Culinary Pen
cooking, curing, salting,
smoking... and eating!
Home » , , , , » Salami Cured in Caul Fat

Salami Cured in Caul Fat

Written By Culinary Pen on Tuesday, November 6, 2012 | 6:41:00 PM

I haven't worked with caul fat in a while, but I just couldn't resist when I saw the inventive use for it by Indiana's Smoking Goose Meatery.  Caul fat is a spider-web like lining of fat that surrounds the inner organs of pigs.  It's like an internal safety net of fat, holding everything together in one big membrane sheet.  In the culinary world you use it to wrap terrines, meat loaves, or to make the little sausage bundles called crepinettes in France.  But the Smoking Goose uses them to wrap up meat before curing, like sausages in a natural casing.  It makes perfect sense, as the caul fat is similar to a sausage casing in composition, just with some larger webs of fat weaving through the surface.
The Smoking Goose makes a very spicy salami with their caul fat, called the Delaware Fireball, similar to a spicy Calabrian salami.  I spoke with Josh at the Smoking Goose, who told me caul fat is very easy to work with in curing, just to make sure you treat it like any other casing and pierce it with a needle to rid the salami of any air pockets.

So the recipe for my version was similar to the SG salami, although I didn't use a ton of chiles, as Carla's not a huge fan of super spicy foods.  Instead I evened out the chiles with garlic and black pepper.  To help the sausages cure I mixed in a blend of dextrose sugar and a fermenting bacterial culture.  This culture will eat up the sugars and release lactic bacteria that will lower the pH of the meat and make it less susceptible to pathogens.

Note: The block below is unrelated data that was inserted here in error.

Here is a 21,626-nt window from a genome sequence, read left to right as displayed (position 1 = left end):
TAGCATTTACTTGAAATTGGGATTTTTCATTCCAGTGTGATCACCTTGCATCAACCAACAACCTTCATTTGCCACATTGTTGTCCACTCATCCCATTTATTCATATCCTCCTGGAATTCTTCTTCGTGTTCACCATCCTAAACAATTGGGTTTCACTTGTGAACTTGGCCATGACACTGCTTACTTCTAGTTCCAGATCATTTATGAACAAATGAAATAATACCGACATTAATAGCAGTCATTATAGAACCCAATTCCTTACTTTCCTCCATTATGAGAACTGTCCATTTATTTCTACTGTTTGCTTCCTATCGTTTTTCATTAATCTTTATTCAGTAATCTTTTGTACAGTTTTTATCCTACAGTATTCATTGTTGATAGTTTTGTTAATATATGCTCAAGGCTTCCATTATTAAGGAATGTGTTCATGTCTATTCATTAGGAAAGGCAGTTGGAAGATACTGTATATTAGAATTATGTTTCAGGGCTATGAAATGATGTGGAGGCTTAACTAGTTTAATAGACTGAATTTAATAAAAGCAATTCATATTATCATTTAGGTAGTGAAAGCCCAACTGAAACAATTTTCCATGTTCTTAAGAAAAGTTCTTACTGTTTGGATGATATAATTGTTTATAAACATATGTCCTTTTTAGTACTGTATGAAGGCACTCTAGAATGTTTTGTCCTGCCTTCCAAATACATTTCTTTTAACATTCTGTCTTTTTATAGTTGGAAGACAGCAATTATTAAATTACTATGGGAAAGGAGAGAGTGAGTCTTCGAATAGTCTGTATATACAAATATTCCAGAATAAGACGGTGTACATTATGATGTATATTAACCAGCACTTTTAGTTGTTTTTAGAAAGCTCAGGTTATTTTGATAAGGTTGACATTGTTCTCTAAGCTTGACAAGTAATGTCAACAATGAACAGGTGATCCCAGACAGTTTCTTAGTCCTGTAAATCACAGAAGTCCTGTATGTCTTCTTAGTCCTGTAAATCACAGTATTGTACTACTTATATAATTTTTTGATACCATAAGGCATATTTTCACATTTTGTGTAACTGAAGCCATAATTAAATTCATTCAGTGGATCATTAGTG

After the forcemeat was wrapped in caul, I tied them up in bundles like beggar's purses and strung them up in pairs with twine.  It does give them a bit of a jocular appearance, but I think they'll be great.  Then they went into the smoker for several hours.  This helped to incubate them, as the warmer temp helps the meat culture work faster and rapidly lower the pH.  It also obviously gives the meat a nice smokey flavor, but it does double duty on helping preserve the meat.
As the meat is smoked at lower temperatures (90 F), this releases the various flavoring compounds of the wood smoke, along with coating the surface of the sausage in an antimicrobial layer of acetic acid (just like vinegar!) and carbolic acid (which is known as phenol).  Again, this works to lower the pH and create a safe, edible product.  Lastly, the smoke works as an antioxidant.  This probably sounds odd, as we think of antioxidants as things in blueberries and pomegranates, not burning wood.  But the smoke helps to prevent the fat in the meat from oxidizing and taking on rancid flavors.  A few years ago I had no idea just how complicated smoking meat could be!

So now these salami are hanging to dry.  It should be a few weeks for the small salami to cure, and a few additional weeks on the thicker ones.

About Culinary Pen


raymond said...

Hi. So how long did your dry curing take and how was the caul fat as a casing.

julian said...

Good question